More or less white: Olive Schreiner’s address to the Universal Races Congress

More or less white: Olive Schreiner’s address to the Universal Races Congress

In 1911 Olive Schreiner wrote a short address about race matters, which was intended for the Universal Races Congress in London. In the event she was unable to travel, but the address was sent with her brother Will, who was travelling to Europe, and found its way to the Congress organisers. It was seemingly distributed in printed form, and reported in newspapers, some of them providing either extracts or the whole address. A transcription of the address is given in a new Trace on the WWW website, which also discusses its content in some detail.

The question for discussion in this blog is whether Schreiner’s address to the Universal Races Congress is a kind of letter, or is it something different in kind? Answering this question is not easy.

Reading the address shows that it has a split audience: the white caste group (Schreiner’s phrase) in South Africa, the future, and in a very much looser sense (if at all, as discussed in the Trace) the Congress and its attendees. It bears comparison with public letters, like for example the letters of St Paul, discussed in my article on ‘the death of the letter‘. These are addressed to a collectivity, as they are from a writer/speaker to a kind of named generalised recipient (for St Paul, the Christians of X or Y place), but they are instructional, uni-directional, and do not admit of any direct response, such as a return letter providing a reply. A response of a kind is certainly intended, but this is of changes of behaviour in a more general sense, rather than correspondence. Such communications lack, then, the reciprocal turn-taking aspects that are so important to the letter as a form or genre of writing; but they do have personal and also impersonal address. And in this they are similar to other kinds of public letters, like letters to the editors of newspapers.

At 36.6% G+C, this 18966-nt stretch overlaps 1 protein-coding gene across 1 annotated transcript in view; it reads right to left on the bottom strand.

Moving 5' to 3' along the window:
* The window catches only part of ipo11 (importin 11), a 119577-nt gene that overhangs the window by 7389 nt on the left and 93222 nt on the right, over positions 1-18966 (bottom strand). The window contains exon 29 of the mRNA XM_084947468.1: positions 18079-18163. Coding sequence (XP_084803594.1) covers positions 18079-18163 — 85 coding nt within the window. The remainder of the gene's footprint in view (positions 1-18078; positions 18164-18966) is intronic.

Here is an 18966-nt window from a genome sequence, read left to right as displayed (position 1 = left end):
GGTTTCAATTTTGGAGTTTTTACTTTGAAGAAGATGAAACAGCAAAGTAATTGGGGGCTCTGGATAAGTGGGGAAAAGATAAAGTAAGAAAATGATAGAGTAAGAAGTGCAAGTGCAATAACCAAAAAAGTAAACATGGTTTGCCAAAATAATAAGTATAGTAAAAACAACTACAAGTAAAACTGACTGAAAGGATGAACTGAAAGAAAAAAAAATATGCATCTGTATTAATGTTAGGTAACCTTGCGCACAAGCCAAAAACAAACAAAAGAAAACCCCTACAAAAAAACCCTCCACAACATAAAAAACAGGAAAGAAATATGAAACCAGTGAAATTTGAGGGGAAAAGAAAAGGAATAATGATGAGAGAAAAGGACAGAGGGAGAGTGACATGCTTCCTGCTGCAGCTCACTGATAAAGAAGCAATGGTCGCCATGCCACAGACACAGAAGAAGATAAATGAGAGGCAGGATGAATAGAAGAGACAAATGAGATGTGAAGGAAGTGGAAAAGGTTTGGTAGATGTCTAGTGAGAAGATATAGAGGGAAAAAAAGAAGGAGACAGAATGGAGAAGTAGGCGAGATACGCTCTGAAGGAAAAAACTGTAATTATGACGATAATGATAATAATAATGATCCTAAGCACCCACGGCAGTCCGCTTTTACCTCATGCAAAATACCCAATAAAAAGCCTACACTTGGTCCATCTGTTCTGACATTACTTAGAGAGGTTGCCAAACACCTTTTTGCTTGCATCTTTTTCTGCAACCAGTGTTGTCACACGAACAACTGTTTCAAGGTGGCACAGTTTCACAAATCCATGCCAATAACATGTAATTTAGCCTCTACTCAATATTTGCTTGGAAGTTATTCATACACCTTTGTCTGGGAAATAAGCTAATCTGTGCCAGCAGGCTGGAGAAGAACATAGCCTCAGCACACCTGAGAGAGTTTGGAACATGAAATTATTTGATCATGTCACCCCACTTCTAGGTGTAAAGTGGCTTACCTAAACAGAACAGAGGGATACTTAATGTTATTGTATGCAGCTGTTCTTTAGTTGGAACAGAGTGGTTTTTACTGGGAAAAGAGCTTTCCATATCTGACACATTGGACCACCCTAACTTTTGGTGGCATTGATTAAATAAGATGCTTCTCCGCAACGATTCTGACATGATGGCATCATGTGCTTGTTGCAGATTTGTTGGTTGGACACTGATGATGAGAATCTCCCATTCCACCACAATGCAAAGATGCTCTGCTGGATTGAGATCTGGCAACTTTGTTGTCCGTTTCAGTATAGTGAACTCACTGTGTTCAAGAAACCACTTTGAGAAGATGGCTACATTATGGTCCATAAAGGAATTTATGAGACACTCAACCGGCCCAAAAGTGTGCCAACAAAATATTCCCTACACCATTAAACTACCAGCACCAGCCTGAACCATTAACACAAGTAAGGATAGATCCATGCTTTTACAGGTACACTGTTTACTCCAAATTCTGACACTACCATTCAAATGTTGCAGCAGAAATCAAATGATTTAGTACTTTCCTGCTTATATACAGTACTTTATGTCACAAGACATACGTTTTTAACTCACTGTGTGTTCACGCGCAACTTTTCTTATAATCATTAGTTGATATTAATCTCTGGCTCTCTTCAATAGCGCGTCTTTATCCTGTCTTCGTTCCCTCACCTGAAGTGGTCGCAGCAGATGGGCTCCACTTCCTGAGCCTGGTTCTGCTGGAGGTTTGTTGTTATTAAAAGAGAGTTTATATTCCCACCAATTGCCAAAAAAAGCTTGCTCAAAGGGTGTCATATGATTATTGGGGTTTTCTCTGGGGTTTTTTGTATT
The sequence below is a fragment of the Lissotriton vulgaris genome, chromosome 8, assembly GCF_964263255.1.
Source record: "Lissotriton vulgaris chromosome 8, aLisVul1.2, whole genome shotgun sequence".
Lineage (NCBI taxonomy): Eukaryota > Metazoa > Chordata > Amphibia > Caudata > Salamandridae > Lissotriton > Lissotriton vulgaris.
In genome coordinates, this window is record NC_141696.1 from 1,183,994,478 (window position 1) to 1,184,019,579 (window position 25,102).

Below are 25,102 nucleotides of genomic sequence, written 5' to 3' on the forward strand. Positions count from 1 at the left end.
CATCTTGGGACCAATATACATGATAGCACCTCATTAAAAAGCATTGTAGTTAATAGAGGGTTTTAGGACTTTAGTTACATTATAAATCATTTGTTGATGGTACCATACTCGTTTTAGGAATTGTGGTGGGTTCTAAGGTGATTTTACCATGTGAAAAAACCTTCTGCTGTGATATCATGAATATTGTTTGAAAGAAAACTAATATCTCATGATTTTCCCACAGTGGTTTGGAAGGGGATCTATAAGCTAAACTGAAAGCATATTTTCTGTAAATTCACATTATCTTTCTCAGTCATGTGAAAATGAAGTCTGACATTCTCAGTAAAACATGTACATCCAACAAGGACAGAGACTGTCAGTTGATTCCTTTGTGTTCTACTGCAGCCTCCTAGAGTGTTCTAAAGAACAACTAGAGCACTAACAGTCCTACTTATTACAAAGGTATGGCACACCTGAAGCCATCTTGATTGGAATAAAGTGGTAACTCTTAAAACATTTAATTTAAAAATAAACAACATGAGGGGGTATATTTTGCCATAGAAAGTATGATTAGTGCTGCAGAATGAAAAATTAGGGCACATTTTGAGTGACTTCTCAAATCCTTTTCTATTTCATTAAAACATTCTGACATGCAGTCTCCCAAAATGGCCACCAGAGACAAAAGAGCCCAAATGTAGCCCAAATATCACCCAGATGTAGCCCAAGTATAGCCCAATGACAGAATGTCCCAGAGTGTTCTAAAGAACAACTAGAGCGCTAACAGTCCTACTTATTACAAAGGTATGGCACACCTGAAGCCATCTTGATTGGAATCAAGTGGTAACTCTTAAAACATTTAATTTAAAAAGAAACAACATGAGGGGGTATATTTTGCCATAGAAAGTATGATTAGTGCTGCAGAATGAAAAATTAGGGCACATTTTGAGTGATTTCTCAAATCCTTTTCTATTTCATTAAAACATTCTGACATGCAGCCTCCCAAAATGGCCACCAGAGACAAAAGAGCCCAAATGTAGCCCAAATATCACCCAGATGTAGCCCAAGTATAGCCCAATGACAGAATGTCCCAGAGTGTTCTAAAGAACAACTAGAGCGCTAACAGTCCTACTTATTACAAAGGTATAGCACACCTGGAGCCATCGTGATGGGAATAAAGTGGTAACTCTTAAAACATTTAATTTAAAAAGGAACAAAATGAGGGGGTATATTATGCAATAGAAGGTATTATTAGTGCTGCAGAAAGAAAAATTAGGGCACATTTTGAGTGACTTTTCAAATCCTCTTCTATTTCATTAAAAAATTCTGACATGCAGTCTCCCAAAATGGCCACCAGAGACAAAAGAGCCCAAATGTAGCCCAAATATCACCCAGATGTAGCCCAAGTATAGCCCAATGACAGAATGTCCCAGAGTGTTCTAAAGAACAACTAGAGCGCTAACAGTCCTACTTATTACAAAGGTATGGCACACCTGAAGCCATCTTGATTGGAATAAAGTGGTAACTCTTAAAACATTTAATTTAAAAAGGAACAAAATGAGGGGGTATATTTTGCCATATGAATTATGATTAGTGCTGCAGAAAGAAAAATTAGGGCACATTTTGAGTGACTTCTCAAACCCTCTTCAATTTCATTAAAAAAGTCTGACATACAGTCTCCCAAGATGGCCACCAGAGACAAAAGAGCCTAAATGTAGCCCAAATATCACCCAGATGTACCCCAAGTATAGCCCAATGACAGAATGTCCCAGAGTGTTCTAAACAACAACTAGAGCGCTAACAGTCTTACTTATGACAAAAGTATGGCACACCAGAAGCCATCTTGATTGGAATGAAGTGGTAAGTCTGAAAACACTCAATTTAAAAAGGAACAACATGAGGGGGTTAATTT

Olive Schreiner‘s address to the Universal Races Congress is in this mode, for only a response in terms of changed behaviour on the part of the South African white group invoked in it is envisaged, or rather is not envisaged, which is why the address is characterised by what is described as foreboding. This group is what she terms the white caste and refers to as ‘more or less white‘, thus invoking the elephant in the corner of whiteism in the South African context, that even perfunctory inquiry reveals the existence of ‘mixed race’ in many white people’s backgrounds. It is the members of this caste group that Schreiner wants to address and change, but her address of course was to be given in a quite different context, to the delegates at the Congress whose ideas about race matters were very similar to her own.

The address is, then, directed to the white caste group in South Africa, although in a formal sense it is given to the delegates of the Congress.

A result is that the writings of St Paul are closer to the present conventions of the letter than is Olive Schreiner‘s address, because the intended recipients of the address are elsewhere. What comes across instead is that the Congress had provided Schreiner with an opportunity to speak or to write in a very public forum about what was on her mind. The intended addressees, the white caste group, would be reached in a much more indirect way, by its message, given in one context, filtering through various public outlets, eventually to get to them. So Schreiner‘s address is only partly in the same mode as the public letters referred to above, because of this.

So what was it that was on Olive Schreiner’s mind? This was her sense of foreboding that the future of South Africa had been set, and that it would eventually most likely be disastrous. It is in particular this future that is being addressed.

A letter of a kind, or something else? The jury is out.

Last updated: 11 December 2021